Beauty is experiencing her own baby boom

PARIS – Oh baby!

While the so-called Sephora Kids continue to stir up debate with their age-inappropriate skincare products, the battle between luxury brands is heating up to win the hearts and wallets of consumers even younger: babies and children.

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It’s a growing niche, with brands like Dior, Hermès and Petit Bateau all boasting a growing fan base, particularly in the Asia-Pacific region. With price tags that can top €200, such products are designed for the youngest members of Generation Alpha and, increasingly, their entire families.

“Brands were getting into baby fragrances or cosmetics, but over the last few years there seems to have been a big increase in that area,” said Fflur Roberts, head of luxury goods at Euromonitor International. “It’s definitely a very niche area. That said, it’s likely to grow as more brands expand into other categories or go further into lifestyle.”

Baby Dior’s new beauty line is jumping on the bandwagon, and is now available worldwide, especially in the US from June exclusively at Dior’s New York boutique and JFK airport. The collection includes Bonne Étoile, an eau de senteur with notes of pear, rose hip and musk. Developed by Dior’s perfume creative director Francis Kurkdjian, it contains no alcohol and is 98 percent naturally derived. A 100ml bottle costs 255 euros.

There’s also La Mousse Très Fondante Baby Dior cleansing foam for babies and children, for face, body and hair, for 85 euros; Le Lait Très Tendre face and body lotion, for 105 euros, and L’Eau Très Frais liquid cleanser, for 85 euros.

Bonpoint is a pioneer in the prestigious baby and children’s beauty segment. The fashion brand was launched in 1975 by Marie-France Cohen and 10 years later the iconic fragrance Eau de Bonpoint for children and Eau de Senteur for newborns, created by her sister Annick Goutal, came out. A women’s fragrance, Eau Intense, was launched in 2018.

Nowadays, a Bonpoint gift is usually sprayed with the brand’s scent.

“It’s part of our immersive experience,” says Gala Sarmini Kressmann, Bonpoint’s chief marketing and digital officer. “All of our customers know about it. It’s like a Madeleine de Proust.”

Bonpoint’s iconic orange blossom note appears in the brand’s skin-care line, which launched in 2010. Today, it has 20 permanent stock units, including cleansers and moisturizers for the face and body. A baby-friendly sunscreen line has sold out four times, and shampoo, with a whipped cream pump, came out a year ago. Each vegan formula contains a minimum of 94 percent naturally derived ingredients and is made in France.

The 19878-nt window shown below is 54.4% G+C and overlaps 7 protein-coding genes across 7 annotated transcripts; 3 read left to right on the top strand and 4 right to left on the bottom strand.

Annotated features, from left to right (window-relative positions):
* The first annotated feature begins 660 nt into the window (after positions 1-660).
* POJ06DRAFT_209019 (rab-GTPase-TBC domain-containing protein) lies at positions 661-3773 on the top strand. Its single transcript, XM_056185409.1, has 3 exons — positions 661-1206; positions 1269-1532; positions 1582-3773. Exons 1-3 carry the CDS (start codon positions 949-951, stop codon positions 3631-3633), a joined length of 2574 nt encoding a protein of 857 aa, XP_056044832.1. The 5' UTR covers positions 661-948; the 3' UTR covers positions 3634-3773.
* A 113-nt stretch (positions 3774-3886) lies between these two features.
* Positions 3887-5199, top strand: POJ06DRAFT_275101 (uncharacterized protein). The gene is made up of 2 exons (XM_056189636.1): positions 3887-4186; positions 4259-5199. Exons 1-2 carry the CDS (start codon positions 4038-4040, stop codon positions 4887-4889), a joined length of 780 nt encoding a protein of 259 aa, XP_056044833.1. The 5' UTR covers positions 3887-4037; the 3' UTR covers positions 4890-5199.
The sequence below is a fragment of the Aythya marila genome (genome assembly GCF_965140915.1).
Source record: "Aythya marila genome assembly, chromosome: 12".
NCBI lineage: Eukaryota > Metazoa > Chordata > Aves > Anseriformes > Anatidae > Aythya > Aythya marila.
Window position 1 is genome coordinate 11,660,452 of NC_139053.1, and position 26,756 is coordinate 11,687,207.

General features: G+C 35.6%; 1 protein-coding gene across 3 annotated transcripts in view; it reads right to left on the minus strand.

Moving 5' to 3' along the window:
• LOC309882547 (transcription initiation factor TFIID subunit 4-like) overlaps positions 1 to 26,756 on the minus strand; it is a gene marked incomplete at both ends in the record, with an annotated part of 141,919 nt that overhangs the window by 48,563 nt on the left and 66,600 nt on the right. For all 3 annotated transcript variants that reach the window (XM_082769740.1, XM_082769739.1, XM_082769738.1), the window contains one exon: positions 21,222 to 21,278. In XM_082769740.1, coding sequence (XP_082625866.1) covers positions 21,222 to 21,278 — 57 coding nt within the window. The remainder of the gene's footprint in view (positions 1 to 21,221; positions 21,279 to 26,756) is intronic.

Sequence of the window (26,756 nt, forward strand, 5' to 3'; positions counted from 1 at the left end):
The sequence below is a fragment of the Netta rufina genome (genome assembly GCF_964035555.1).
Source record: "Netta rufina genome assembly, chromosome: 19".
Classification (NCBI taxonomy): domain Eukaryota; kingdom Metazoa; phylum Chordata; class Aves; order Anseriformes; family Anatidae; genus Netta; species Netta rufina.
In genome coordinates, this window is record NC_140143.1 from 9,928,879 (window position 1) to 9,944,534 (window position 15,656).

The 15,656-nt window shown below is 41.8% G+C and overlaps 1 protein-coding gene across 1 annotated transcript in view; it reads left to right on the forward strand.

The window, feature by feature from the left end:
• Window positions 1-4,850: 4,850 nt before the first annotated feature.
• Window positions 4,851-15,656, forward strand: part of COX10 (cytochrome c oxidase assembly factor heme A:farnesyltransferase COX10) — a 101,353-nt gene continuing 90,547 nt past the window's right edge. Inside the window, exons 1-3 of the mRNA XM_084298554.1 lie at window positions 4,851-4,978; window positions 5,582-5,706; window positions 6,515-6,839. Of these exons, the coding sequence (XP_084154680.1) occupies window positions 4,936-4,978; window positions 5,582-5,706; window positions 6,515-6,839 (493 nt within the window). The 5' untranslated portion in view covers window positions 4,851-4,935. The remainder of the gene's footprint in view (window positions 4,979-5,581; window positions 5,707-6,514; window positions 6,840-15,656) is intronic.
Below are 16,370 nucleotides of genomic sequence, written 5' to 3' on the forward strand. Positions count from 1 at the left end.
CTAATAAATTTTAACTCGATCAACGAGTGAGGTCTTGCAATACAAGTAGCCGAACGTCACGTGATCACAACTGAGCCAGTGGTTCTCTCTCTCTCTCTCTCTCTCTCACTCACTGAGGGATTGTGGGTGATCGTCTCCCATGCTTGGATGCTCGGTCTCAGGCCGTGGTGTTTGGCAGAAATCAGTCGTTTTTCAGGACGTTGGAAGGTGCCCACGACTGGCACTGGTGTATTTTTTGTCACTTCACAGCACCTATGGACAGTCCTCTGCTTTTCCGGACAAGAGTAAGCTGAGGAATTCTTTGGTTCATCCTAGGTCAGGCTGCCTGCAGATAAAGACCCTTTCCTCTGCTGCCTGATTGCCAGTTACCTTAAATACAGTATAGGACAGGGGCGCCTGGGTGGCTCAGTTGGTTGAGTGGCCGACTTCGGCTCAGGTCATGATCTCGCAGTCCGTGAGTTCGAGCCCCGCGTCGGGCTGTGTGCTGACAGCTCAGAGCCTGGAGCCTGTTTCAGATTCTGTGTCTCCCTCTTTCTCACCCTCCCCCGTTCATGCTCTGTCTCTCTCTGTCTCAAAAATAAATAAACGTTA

“All of our skin care is really made for babies and the family,” Sarmini Kressmann said. “The scent is very subtle in skin care.”

The products comply with strict French regulations for baby and child care and are tested by pediatricians and dermatologists.

More recently, the brand has expanded its reach beyond children. Bonpoint’s Crème Revitalisante, launching in 2023, is for pregnant women or new mothers. “That shows our goal to grow into [a line for] “The mothers and the children,” she said.

The brand is found in 14 spas, where it offers specific treatments for mothers and children ages 6 and up. Twenty percent of Bonpoint’s beauty line is used by parents themselves. The fragrances and skin care products are sold in 30 countries through 130 boutiques and wholesalers. “APAC, and China in particular, is where our beauty line is best known,” says Sarmini Kressmann.

Beauty is a growing business, accounting for 30 percent of Bonpoint’s total revenue, which according to industry sources amounts to around €50 million annually. The beauty line is experiencing double-digit growth worldwide.

In China, where Bonpoint has three dedicated beauty boutiques, the category generates about 45 percent of sales, making it the brand’s largest beauty market. There, Bonpoint is also sold in duty-free Hainan, Hong Kong, Seoul and Macao.

Europe is also a big market. For the first time, Bonpoint will have a special pop-up in Terminal 1 of Paris Charles de Gaulle Airport this summer. The brand is also growing in the US

“Whether it’s skin care or perfume, we’re really going to deploy the range,” says Sarmini Kressmann.

Dr. Barbara Sturm’s Baby & Kids Collection, which features five prestige skincare products, is also performing well in the APAC region, with gifting having a strong influence there. Other top markets include the U.S., U.K. and France, at luxury retailers such as Bergdorf Goodman, Holt Renfrew, Harrods and Le Bon Marché, says Barbara Sturm, founder of Dr. Barbara Sturm Molecular Cosmetics.

“The carefully curated baby and children’s sets in the collection perform best, as they offer a beautiful selection of products and provide everything children need for their sensitive skin. They also make a beautiful gift,” she said.

Sturm launched baby products in 2018, including bath milk, hair and body shampoo, face cream and baby bottom cream. Prices range from £20 to £40.

“I created it for my daughter Pepper because I had such a hard time finding skin-friendly products for her on the market,” Sturm said. “There are so many products out there that are full of harmful ingredients that irritate our children’s skin.